In a matter of days something should be happening that has occurred at around this time of every year of my life, and probably every year of most readers’ lifetimes – schools throwing open their doors again after the summer break. Whatever mix of emotions parents, teachers and pupils may usually feel about September’s return to the classroom, on this occasion the critical issue is fairly fundamental. Quite simply, the very act of getting all our children back into school is a national necessity of the greatest import.
The Prime Minister was right to say earlier this month that we have a ‘moral duty’ to get our children back to school. Families work hard to pay taxes that fund public services, of which education is in my view the most important public good, in terms of its unique ability to give its beneficiaries the tools to better themselves and progress in life.
The economic case is profound, in part in terms of parents being able to return to work with their children back in school during the day; but also in terms of maintaining the recruitment lifecycle for our young people, that should start with conventionally acquired qualifications leading to next steps in further or higher education, or the workplace. The situation is hard enough with an inevitable recession following the Covid-19 closure of our economy.
Above all, there is the social argument, for it is well documented that children in the most vulnerable households are most exposed to the fallout of not resuming their schooling. South Suffolk may contain many fine houses and appear prosperous on the surface for the most part, but I know from my pre-Coronavirus surgeries and visits around the patch that there are pockets of deprivation and families for whom life is a struggle. In those households, I do worry profoundly about what will have happened during lockdown without the ability for children to receive schooling, to mix with friends and thus ease some of the pressure on those looking after them.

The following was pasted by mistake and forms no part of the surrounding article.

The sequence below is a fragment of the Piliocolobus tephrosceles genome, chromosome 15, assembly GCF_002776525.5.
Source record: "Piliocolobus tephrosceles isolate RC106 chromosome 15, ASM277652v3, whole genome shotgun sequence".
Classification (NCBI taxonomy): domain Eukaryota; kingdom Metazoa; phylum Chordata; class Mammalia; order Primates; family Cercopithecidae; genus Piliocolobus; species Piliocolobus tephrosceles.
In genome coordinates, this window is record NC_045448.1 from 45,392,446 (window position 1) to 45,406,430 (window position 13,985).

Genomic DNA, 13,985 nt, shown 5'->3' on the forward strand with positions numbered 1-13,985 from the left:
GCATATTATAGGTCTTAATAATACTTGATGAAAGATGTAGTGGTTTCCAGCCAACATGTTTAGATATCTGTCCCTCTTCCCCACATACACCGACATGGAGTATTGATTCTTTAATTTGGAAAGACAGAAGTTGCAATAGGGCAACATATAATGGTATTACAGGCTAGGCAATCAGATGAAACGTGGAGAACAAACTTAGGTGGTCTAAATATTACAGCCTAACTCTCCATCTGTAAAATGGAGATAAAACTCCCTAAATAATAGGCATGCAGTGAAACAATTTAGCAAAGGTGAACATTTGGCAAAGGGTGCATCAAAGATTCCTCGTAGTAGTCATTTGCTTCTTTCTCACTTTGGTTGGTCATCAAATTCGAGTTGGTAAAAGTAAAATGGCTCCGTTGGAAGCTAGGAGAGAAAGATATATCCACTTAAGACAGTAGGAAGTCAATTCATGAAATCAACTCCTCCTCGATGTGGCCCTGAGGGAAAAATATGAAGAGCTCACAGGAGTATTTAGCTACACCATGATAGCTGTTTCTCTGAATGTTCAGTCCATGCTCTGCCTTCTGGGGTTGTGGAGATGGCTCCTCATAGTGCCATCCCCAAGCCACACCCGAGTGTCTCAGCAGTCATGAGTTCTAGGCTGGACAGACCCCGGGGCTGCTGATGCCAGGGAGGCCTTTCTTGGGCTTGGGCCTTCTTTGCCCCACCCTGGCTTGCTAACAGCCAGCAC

I know that some will be nervous about the public health implications of fully reopening schools. In the media we have seen a conflicting range of reports about the health risk, or otherwise, of children returning (especially in every year group). To such concerns I would make two particular points. First, there will be a price to pay if children don’t return to school. We may not know the precise Covid-19 risk for children, or their exact propensity to transmit, but we believe it to be low; we may not be able to quantify the exact cost of suspending full school reopening – but the cost, in my view, will be very high for wider society.
Secondly, we have real experience to draw on. Back in May I was urging the Secretary of State to do everything possible to reopen schools in June; in the end we restricted this to a few key year groups, but many siren voices said even that would be very risky. Had we listened to those voices, no significant reopening would have happened in June and I very much doubt we would be looking at the full hog in September. In fact, Suffolk County Council have confirmed to me that since 1st June there have been no incidences of Coronavirus spreading in school/nursery settings.
I was fortunate that 3 of my 4 children were in year groups that returned to school in June, and I saw the incredibly positive impact it had on them and their fellow pupils. It’s time for all our school-age children to share that experience again.
Published by the Suffolk Free Press.